Hula and Luaus
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If the cast goes to Hawaii, there will inevitably be a hula show and a luau.
Other elements of Hollywood Hawaii involve:
- Plump, friendly men with ukuleles and names like "James Humunupukapu'a", or "Israel Kamakawiwo'ole". Asian surnames are strangely unheard of, especially in a state where Asian Americans make up nearly two-fifths of the population.
- Skinny, sexy girls in coconut bras and grass skirts, even though most ethnic Pacific Islanders are plumper than the average American (although Hawaii is one of the thinner states overall), and most residents get their clothes from the mall rather than a palm tree.
- Everyone wearing Hawaiian shirts. Okay, this one is actually true, even in the workplace, since the tropical weather doesn't take kindly to layered 3-piece suits. However, business and casual Hawaiian shirts are more subdued than the loud tourist versions.
- Tourists. Tons of tourists. (This is true in some places, but other parts of the state are relatively free of these guys.)
- A pig roasted on the beach.
- Pineapples. (Also true, since the Dole plantation did most of its growing work here and was partially the reason why Hawai'i has a lot of Asian heritage.)
- Did we mention the beaches?
- Local kids hanging out all day in the sun instead of going to school.
Visiting Hawaii or another tropical island is always a good excuse for a Beach Episode.
Examples of Hula and Luaus include:
- Maicchingu Machiko Sensei had an episode in Hawaii, which included every stereotype... and topless beaches for some reason. Also, hula girls apparently wear grass skirts low enough to display part of their buttocks. Considering the nature of this series, it shouldn't be that surprising.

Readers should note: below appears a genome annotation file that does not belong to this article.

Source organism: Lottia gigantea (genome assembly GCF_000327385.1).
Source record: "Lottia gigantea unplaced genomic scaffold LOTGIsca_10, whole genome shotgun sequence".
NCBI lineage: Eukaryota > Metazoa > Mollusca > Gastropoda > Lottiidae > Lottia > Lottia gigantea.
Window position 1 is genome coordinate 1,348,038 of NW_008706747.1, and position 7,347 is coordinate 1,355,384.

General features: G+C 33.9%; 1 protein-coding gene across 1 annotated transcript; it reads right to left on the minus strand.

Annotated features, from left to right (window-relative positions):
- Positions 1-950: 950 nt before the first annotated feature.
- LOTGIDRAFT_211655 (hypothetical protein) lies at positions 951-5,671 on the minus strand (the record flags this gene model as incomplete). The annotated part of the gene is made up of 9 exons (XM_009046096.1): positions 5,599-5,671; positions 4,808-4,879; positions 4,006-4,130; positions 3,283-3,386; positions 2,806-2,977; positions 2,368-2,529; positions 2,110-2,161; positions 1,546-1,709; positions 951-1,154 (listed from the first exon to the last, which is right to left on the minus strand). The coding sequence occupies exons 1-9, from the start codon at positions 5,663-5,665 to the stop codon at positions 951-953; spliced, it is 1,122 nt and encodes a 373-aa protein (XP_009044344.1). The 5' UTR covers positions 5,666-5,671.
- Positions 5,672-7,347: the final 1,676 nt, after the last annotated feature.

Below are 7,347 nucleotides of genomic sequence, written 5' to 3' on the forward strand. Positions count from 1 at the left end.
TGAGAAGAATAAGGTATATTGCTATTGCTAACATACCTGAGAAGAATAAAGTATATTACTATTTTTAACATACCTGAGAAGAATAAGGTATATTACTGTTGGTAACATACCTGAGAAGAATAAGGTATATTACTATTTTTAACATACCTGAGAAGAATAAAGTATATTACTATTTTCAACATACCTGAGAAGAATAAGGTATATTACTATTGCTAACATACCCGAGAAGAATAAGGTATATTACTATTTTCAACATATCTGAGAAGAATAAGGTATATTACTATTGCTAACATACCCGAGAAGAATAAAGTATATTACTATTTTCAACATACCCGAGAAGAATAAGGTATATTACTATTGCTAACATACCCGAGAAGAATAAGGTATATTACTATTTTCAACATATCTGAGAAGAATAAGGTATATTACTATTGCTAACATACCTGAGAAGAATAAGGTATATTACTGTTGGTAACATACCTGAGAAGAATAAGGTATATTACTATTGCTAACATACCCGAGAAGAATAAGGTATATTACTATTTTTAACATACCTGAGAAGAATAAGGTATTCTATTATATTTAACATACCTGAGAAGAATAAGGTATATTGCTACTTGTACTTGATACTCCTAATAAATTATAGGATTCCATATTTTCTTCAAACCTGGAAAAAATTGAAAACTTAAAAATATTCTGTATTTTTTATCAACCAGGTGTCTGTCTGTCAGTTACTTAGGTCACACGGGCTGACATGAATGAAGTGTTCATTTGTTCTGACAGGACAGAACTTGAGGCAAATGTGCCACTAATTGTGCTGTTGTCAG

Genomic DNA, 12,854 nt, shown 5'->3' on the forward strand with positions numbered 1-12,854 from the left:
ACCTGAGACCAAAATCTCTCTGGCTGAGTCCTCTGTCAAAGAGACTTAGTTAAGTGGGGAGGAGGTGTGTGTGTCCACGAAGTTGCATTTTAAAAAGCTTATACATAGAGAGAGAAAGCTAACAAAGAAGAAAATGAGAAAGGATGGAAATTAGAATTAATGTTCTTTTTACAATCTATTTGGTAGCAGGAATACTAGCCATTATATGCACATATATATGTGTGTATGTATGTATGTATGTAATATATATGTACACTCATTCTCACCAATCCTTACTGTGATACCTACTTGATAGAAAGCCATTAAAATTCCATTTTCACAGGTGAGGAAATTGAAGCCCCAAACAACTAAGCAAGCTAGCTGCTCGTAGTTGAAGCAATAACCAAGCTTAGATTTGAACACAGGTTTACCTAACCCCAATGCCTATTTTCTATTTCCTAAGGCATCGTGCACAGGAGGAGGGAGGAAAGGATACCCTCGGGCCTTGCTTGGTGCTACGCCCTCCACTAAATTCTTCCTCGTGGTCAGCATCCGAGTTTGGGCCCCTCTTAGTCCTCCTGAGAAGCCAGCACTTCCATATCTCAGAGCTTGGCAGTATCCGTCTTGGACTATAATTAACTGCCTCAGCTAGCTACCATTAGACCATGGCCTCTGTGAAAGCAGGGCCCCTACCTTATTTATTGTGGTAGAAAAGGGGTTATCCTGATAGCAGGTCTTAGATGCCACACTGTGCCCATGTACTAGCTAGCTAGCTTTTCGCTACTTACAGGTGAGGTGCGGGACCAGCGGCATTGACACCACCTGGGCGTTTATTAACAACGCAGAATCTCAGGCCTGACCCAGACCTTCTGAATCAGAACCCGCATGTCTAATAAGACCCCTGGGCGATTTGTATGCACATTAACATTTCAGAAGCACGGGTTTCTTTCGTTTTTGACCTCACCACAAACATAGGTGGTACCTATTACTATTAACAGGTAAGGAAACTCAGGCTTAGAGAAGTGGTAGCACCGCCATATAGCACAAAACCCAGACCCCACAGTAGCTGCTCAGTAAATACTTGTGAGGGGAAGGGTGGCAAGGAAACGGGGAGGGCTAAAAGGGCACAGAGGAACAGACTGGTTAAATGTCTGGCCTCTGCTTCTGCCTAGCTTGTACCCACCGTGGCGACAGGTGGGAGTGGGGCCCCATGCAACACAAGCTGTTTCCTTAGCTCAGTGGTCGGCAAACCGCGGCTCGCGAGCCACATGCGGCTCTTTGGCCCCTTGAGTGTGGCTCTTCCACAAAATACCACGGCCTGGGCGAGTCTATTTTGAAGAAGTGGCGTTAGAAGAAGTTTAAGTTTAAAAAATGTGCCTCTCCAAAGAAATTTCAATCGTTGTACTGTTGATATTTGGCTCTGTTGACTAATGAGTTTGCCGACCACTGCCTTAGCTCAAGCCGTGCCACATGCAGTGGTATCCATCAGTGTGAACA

- Played mostly straight in the Disney Made for TV Movie Johnny Tsunami, which featured native Hawaiians moving to Vermont as the main premise for a Fish Out of Water story.
- In Forgetting Sarah Marshall, the main character goes to Hawaii on vacation after breaking up with his super hot celebrity girlfriend. The Hawaii pictured features pretty much everything listed above minus the volcanoes.
- To be fair, he is at a tourist resort staffed almost entirely be white people.
- North had a highly offensive version of this.
- The Fifth Element plays this for laughs with Fhloston Paradise.
- In Twenty Twelve, the characters plan on stopping in Honolulu in order to refuel on their flight from Las Vegas to the Arks in China. The entire island is covered in lava.
- Played straight in Sabrina the Teenage Witch, in which Sabrina and her evil twin are competing against each other to see who gets sacrificed to a volcano. Later, Sabrina learns she has a relative who is a Hawaiian volcano goddess.
- The opening of Hawaii Five-O had shots of these.
- While Dog the Bounty Hunter doesn't fall under this trope, being actually based in Hawai'i, it does subvert the image of Honolulu as a glamorous resort town for viewers too young to remember Hawaii Five-O or Magnum, P.I., showing that it too has its slums and the problems typically found there.